04.What to look for
Rechargeable battery Half the toothbrushes trialled have a built-in rechargeable battery pack that you can recharge from its own AC adaptor.
Charge level display Shows when you should recharge your toothbrush – useful if you take your brush away on holiday or regularly unplug your charger.
Speed Different speeds easily accessed from the front of the brush can make it easier to choose your preference.
Brush head container Useful for families or couples who want to use their own brush heads to compensate for a soft, medium or hard brush head preference.
Range of heads Choosing a brush with a range of heads can help you give the best brush possible, with possible interdental, tongue cleaning and teeth brightening recently marketed.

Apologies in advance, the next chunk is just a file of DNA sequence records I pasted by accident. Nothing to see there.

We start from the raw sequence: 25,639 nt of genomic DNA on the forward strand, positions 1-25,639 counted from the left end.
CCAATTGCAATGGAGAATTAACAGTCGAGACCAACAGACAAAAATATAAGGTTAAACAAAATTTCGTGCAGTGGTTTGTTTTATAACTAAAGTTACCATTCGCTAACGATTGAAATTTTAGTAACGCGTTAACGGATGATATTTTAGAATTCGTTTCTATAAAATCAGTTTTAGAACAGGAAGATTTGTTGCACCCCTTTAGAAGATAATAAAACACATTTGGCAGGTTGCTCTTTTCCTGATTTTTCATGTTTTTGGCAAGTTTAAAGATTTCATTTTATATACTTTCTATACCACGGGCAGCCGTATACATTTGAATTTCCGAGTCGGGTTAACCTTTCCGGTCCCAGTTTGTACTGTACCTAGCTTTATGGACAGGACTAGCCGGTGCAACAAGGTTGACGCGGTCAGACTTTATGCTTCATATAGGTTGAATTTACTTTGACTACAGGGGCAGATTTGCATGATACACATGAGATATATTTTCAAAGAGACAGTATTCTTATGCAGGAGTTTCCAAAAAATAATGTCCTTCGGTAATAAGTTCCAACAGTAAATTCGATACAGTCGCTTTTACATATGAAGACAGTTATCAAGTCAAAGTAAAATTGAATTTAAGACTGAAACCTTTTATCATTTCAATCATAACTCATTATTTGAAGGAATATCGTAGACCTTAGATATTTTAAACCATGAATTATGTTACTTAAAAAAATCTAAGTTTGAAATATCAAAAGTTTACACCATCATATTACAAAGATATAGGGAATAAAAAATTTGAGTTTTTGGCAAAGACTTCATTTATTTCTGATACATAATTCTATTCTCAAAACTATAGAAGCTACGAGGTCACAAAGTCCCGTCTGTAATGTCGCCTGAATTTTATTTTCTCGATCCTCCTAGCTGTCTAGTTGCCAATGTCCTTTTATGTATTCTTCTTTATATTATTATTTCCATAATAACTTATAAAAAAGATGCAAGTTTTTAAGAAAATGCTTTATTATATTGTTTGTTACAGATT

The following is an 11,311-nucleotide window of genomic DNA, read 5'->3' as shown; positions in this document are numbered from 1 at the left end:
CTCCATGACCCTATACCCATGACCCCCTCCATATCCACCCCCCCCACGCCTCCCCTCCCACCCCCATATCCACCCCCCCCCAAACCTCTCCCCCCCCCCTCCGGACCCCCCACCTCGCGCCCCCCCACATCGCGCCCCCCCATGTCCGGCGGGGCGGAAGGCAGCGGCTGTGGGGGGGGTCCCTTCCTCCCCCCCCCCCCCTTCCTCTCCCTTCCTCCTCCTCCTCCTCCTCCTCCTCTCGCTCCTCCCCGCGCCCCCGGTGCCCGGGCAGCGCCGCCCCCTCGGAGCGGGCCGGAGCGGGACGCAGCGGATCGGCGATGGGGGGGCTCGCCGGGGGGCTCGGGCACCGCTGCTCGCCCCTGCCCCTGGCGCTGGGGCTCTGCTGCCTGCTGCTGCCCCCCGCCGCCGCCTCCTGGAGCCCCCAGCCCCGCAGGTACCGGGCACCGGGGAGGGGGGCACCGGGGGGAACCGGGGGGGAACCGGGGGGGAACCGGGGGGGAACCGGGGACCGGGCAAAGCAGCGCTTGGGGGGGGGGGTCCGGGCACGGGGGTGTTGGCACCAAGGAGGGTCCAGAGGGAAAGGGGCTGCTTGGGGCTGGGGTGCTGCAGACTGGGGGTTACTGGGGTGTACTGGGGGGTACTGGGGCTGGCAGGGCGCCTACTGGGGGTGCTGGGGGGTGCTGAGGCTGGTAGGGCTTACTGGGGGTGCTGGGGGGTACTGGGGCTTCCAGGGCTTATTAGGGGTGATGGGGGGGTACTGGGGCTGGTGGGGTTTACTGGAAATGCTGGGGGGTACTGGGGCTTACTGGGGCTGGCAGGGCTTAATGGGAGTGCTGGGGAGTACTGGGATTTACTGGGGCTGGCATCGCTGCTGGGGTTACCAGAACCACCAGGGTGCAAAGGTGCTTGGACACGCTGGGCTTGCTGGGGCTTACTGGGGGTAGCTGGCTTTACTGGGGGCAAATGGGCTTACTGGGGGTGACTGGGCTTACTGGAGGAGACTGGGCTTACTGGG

Are they suitable?
Are electric toothbrushes suitable for people with:
Perhaps. Brushing is very important if you have bands on so an electric brush could help here, as long as you don’t dislodge the wires or brackets. The Australian Dental Association recommends discussing it with your orthodontist as it’s usually decided on a case-by-case basis.
Electric brushes can be useful for cleaning properly, particularly if you also have poor manual dexterity.
A recent survey found rotation oscillation powered brushes were well-suited to cleaning implanted teeth, but still discuss your individual situation with your dentist.
Not sustainable – not recommended
The Colgate 360 Microsonic has a head that cannot be replaced, meaning you will have to replace the whole toothbrush four times a year – not a particularly sustainable practice. We included this model in our trial, but decided to exclude it from our results table. Given that our trialists also felt it was poor at cleaning their teeth, we would recommend giving it a miss.